16 EECS 280 Interfaces and Invariants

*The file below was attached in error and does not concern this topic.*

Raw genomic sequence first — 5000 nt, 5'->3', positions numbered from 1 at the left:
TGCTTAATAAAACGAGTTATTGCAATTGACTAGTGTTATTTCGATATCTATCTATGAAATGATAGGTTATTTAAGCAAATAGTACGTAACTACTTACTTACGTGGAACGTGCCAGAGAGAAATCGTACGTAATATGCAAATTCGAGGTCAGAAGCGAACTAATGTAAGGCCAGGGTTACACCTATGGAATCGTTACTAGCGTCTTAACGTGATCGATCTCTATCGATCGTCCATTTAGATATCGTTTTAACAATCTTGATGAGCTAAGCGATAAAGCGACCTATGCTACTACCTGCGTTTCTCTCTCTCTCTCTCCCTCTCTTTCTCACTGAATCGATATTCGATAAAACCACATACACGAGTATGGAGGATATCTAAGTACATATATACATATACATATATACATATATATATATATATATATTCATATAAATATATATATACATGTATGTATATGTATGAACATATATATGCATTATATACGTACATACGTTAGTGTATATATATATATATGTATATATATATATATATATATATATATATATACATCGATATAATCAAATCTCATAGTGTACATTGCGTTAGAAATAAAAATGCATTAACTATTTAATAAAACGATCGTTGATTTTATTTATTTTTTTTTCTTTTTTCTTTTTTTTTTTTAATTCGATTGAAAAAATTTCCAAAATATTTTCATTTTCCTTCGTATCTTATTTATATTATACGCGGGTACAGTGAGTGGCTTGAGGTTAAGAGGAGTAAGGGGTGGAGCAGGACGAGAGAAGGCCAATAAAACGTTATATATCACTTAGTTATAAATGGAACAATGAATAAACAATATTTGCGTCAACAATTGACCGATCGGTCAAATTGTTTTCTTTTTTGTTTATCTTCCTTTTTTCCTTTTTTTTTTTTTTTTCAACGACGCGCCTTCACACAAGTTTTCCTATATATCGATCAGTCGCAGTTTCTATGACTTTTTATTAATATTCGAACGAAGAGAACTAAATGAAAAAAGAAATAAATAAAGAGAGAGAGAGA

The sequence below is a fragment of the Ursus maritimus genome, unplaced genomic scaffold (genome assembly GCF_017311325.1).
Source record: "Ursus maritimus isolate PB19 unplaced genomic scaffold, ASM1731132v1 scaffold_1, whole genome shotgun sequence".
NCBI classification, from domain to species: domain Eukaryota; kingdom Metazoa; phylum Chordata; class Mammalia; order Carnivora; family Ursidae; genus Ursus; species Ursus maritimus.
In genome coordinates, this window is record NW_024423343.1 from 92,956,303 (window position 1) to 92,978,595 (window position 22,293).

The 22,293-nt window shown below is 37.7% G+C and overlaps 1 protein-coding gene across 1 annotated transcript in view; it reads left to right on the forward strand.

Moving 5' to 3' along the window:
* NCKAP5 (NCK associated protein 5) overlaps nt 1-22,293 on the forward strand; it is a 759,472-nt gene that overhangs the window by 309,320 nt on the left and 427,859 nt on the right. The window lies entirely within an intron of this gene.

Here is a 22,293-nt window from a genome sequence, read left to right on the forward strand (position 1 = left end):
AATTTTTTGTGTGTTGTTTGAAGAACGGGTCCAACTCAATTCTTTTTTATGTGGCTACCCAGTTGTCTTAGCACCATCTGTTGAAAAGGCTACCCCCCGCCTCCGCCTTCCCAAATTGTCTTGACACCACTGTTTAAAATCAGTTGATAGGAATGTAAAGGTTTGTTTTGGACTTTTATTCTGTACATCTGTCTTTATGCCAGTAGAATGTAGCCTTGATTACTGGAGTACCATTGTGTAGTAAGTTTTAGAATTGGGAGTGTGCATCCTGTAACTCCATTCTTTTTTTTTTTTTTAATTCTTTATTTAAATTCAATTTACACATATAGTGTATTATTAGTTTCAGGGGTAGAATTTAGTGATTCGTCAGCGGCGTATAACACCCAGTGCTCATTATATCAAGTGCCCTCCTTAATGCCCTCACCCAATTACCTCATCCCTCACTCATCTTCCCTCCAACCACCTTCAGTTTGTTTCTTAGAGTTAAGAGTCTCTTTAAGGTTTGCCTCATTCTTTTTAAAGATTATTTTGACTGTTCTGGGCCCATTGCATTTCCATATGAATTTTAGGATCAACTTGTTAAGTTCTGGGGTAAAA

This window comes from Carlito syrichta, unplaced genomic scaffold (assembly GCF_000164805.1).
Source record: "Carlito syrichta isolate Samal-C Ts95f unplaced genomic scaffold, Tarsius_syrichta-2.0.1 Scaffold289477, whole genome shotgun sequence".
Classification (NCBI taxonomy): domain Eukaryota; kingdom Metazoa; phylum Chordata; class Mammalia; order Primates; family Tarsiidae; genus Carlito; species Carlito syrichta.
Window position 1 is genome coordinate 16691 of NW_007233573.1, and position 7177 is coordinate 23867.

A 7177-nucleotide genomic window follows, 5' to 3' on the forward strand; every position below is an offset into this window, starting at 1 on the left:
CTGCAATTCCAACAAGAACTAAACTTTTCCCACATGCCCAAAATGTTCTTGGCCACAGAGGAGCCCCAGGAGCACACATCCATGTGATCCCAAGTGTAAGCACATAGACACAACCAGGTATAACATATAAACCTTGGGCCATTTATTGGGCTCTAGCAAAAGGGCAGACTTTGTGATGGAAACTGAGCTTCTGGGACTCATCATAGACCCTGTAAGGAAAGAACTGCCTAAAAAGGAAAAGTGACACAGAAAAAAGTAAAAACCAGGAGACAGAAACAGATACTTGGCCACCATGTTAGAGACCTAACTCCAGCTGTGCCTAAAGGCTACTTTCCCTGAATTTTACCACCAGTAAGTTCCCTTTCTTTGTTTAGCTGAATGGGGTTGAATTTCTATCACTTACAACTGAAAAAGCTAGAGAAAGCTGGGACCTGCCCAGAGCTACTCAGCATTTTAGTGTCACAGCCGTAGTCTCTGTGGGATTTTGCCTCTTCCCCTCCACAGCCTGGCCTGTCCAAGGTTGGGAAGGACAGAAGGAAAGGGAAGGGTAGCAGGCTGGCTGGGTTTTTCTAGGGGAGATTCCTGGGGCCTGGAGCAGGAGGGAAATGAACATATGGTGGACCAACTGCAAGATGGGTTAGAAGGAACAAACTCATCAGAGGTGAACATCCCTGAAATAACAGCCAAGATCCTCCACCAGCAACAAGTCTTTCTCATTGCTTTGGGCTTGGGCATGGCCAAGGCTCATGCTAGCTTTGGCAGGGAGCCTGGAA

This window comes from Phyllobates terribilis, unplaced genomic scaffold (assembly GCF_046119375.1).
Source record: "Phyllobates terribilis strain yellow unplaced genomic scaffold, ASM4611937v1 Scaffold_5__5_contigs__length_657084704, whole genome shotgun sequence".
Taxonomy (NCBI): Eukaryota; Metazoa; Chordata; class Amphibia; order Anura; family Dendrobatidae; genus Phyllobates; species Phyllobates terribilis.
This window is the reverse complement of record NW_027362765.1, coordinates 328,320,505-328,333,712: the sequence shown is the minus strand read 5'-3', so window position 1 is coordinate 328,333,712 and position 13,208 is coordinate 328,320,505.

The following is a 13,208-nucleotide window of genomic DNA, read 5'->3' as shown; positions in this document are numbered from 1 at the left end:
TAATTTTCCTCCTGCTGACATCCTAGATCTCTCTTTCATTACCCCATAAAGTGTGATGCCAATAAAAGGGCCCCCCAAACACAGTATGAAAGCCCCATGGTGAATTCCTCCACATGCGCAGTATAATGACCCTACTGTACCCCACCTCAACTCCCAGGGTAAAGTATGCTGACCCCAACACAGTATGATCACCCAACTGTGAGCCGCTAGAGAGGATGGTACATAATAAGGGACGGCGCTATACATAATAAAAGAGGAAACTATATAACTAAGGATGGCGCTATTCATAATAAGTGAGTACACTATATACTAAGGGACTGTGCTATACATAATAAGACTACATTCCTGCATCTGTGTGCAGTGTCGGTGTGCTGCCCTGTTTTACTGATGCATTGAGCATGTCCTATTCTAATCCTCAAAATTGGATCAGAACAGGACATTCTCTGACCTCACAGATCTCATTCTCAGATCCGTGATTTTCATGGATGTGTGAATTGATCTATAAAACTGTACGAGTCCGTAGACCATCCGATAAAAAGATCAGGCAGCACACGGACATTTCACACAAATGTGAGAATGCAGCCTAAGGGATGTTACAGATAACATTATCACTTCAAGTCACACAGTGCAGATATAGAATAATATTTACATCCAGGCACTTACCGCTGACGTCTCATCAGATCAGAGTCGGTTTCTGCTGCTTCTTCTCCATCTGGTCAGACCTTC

EECS 280 Programming and Introductory Data Structures Interfaces and Invariants Slides by Andrew DeOrio, Jeff Ringenberg and Brian Noble 1 Abstract Data Type Review Recall the two main advantages of an ADT: 1. Information hiding: we don't need to know the details of how the object is represented, nor do we need to know how the operations on those objects are implemented. 2. Encapsulation: the objects and their operations are defined in the same place; the ADT combines both data and operation in one entity. 2 Abstract Data Type Review To the caller, an ADT is only an interface Here are two definitions: Good Definition: The contract for using things of this type. Better Definition: The set of assumptions that each programmer needs to make about another's code in order to demonstrate the correctness of his/her own code. Once you have an interface, you can pick from among many possible implementations as long as you satisfy the (implied) contract. 3 Interfaces The class mechanism, as we've used it so far, has one shortcoming: It co-mingles details of the implementation with the definition of the interface. Recall that the implementation of a class includes: 1. Data members 2. Method implementations The method implementations can be written separately from the class definition and usually are 4 Interfaces For example, if we were really building an IntSet, we'd split it across two files: IntSet.h : the class IntSet {...} definition IntSet.cpp : the implementation of each method Unfortunately, the data members still must be part of the class definition in IntSet.h Since any programmer using an IntSet must see that definition, those programmers know something about the implementation However, in a well-designed class, any implementation- specific bits must be private. So, client code can't touch those objects. 5 Interfaces Having data objects in the definition has two undesirable effects: 1. It complicates the class definition, making it harder to read and understand. 2. It communicates information to the programmer that s/he isn't supposed to know. The second problem can have very drastic consequences. If a programmer using your class (mistakenly) makes an assumption about a "guarantee" that your implementation provides, but the interface doesn't promise, you're in trouble. What if you change the implementation? 6 Interfaces Question: How can you provide a class definition that carries no implementation details to the client programmer, yet still has interface information? Remember, classes must contain their data members, so this means that the class cannot have an implementation. Answer: Create an "interface-only" class as an abstract base class, from which an implementation can be derived. 7 Interfaces To create an abstract base class, we first provide an interface only definition of IntSet. This class will never be instantiated because there is no implementation Use pure virtual functions to do this 8 IntSet Abstract Class class IntSet { // OVERVIEW: interface for a mutable set of ints // with bounded size public: virtual void insert(int v) = 0; virtual void remove(int v) = 0; virtual bool query(int v) const = 0; virtual int size() const = 0; }; 9 Abstract Class Review A class with any pure virtual function is an abstract class You cannot create an instance of an abstract class, because there can be no implementation int main() { IntSet is; //compile error! } You can create a pointer or reference to an abstract class int main() { IntSet *is_ptr; //OK IntSet &is_ref; //OK } 10 Implementing the Interface Abstract base classes aren't very interesting without some derivative of IntSet to actually provide an implementation This is done with a derived class: class IntSetUnsorted : public IntSet { int elts[ELTS_CAPACITY]; int elts_size; int indexOf() const; public: static const int ELTS_CAPACITY = 100; IntSetUnsorted(); virtual void insert(int v); virtual void remove(int v); virtual bool query(int v) const; virtual int size() const; }; 11 We could implement either the sorted or unsorted version Implementing the Interface Abstract base classes aren't very interesting without some derivative of IntSet to actually provide an implementation This is done with a simple derived class: class IntSetUnsorted : public IntSet { int elts[ELTS_CAPACITY]; int elts_size; int indexOf() const; public: static const int ELTS_CAPACITY = 100; IntSetUnsorted(); virtual void insert(int v); virtual void remove(int v); virtual bool query(int v) const; virtual int size() const; }; 12 The derived class has to implement the constructor because the base class has no implementation to construct! Implementing the Interface We can also create an implementation that is sorted class IntSetSorted : public IntSet { int elts[ELTS_CAPACITY]; int elts_size; int indexOf() const; public: static const int ELTS_CAPACITY = 100; IntSetSorted(); virtual void insert(int v); virtual void remove(int v); virtual bool query(int v) const; virtual int size() const; }; 13 Using the Interface To use our IntSet interface, all we need to know are the public member functions, which would be in IntSet.h class IntSet { // OVERVIEW: interface for a mutable set of ints // with bounded size public: virtual void insert(int v) = 0; virtual void remove(int v) = 0; virtual bool query(int v) const = 0; virtual int size() const = 0; }; 14 Using the Interface Now that we have an interface (IntSet) and two implementations (IntSetUnsorted and IntSetSorted), we can use our interface int main() { IntSetUnsorted is; IntSet *is_ptr = &is; //pointer to implementation is_ptr->insert(7); is_ptr->insert(4); is_ptr->insert(7); is_ptr->insert(1); is_ptr->remove(4); } 15 Using the Interface The cool part: we can switch the implementation and the old code still works! This is an example of a subtype. int main() { IntSetUnsorted IntSetSorted is; IntSet *is_ptr = &is; //pointer to implementation is_ptr->insert(7); is_ptr->insert(4); is_ptr->insert(7); is_ptr->insert(1); is_ptr->remove(4); } 16 Invariants Review An invariant is something that is always true In other words, it is a set of conditions that must always evaluate to true at certain well-defined points in the program, otherwise, the program is incorrect We've seen three kinds of invariants: Recursive invariant Iterative invariant Representation invariant 17 Recursive Invariant Review A recursive invariant applies to the arguments of a recursive function A recursive invariant describes the conditions that must be satisfied by any call to the function For example, in our tail-recursive factorial function, the recursive invariant was n! * result == num! int fact_helper(int n, int result) {/*...*/} int factorial(int num) { return fact_helper(num, 1); } 18 Iterative Invariant Review An iterative invariant applies to each loop variable An iterative invariant must be true before and after each iteration For example, in our iterative factorial function, the iterative invariant was n! * result == num! int factorial(int num) { int n = num; int result = 1; while (n!=0) { result *= n; n -= 1; } return result; } 19 Representation Invariant Review A representation invariant applies to the data members of an ADT Recall that member variables are a class's representation A representation invariant must be true immediately before and immediately after any member function execution Think of it as a "sanity check" for the ADT 20 Representation Invariant Details A representation invariant must be true immediately before and immediately after any member function execution Each method in the class is free to assume that the invariant is true on entry if: The representation invariant holds at the required times, and Each data element is truly private This is true because the only code that can change them belongs to the methods of that class, and those methods always establish the invariant 21 Representation Invariant Details A representation invariant must be true immediately before and immediately after any member function execution Exception: constructors The constructor establishes the representation invariant, so the representation invariant only has to hold at the end Exception: destructors There is one sort of method, called a destructor, where the representation invariant only has to hold at the beginning We won’t see this until later 22 Representation Invariant Example We've seen two examples of representation invariants, both applying to the private members of an IntSet representation: int elts[ELTS_CAPACITY]; int elts_size; For the unsorted version, the invariant is: The first elts_size members of elts contain the integers comprising the set, with no duplicates. For the sorted version, the invariant is: The first elts_size members of elts contain the integers comprising the set, from lowest to highest, with no duplicates. 23 Representation Invariant Example We used these invariants to write the methods of each implementation. For example: insert(int v) // unsorted version if v not in elts // don’t allow duplicates elts[elts_size] = v// this breaks invariant ++elts_size // this restores it insert(int v) // sorted version if v not in elts // don’t allow duplicates make gap in array // this breaks invariant elts[gap] = v // restore elts invariant ++elts_size // restore elts_size invar. 24 Using Representation Invariants The representation invariant plays a crucial role in implementing an abstract data type Before writing a single line of code, write down the rep invariant! That tells you how to write each method Then, for each method you: 1. Do the work of the method (i.e. insert) 2. Repair the invariants you broke 25 Check the Representation Invariant We've seen representation invariants written in English: IntSetSorted: The first elts_size members of elts contain the integers comprising the set, from lowest to highest, with no duplicates. We can also write representation invariants in code For even moderately complicated data structures, it is worth coding the representation invariant before coding anything else Let's add a private member function to IntSetSorted called check_invariant() that checks the representation invariant 26 Exercise class IntSetSorted : public IntSet { //... private: //Represent a set of size N as an sorted set of //integers, with no duplicates, stored in the //first N slots of the array int elts[ELTS_CAPACITY]; //Number of elements currently in the set int elts_size; //EFFECTS: returns true if rep. invariant holds bool check_invariant() const; }; 27 Write this function using a loop Using check_invariant() You can use check functions for defensive programming Add a check to the end of each member function Add a check to the beginning too, if you’re really paranoid assert() is the perfect way to make these checks 29 assert() A programmer’s best friend assert(STATEMENT); Make sure that STATEMENT is true If not, crash the program with a debugging message #include void IntSet::insert(int v) { assert(check_invariant()); //... } 30 a.out: Interfaces_and_Invariants.cpp:146: IntSetUnsorted::insert(): Assertion `check_invariant()' failed. Aborted (core dumped) assert() + check_invariant() Add a check to each member function Check at the end of the constructor IntSetSorted::IntSetSorted() : elts_size(0) { assert(check_invariant()); } Check at the beginning and at the end of other functions void IntSetSorted::insert(int v) { assert(check_invariant()); //... assert(check_invariant()); } 31 assert() + check_invariant() const member functions can't change any member variable, so we only need a check at the beginning int IntSetSorted::size() const { assert(check_invariant()); return elts_size; } 32 Check the Representation Invariant Let's a add a similar private member function called check_invariant() that checks the representation invariant for IntSetUnsorted 33 Exercise class IntSetUnsorted : public IntSet { //... private: //Represent a set of size N as an unsorted set of //integers, with no duplicates, stored in the //first N slots of the array int elts[ELTS_CAPACITY]; //Number of elements currently in the set int elts_size; //EFFECTS: returns true if rep. invariant holds bool check_invariant() const; }; 34 Write this function using nested loops Invariants and assert() The nested loop in check_invariant() might be slow It's worth it during testing, but not in the final product Disable the check by compiling with the NDEBUG preprocessor variable defined There are two ways to do this: 1. Add a line of code #define NDEBUG //disable assert() 2. Specify it on the command line of the compiler: g++ -DNDEBUG ... This way, you can turn it off for production code, but leave it in during development and testing 40 Invariants and assert() #define NDEBUG // disables assert statements! void IntSet::insert(int v) { // ... assert(check_invariant()); } void IntSet::remove(int v) { // ... assert(check_invariant()); } 41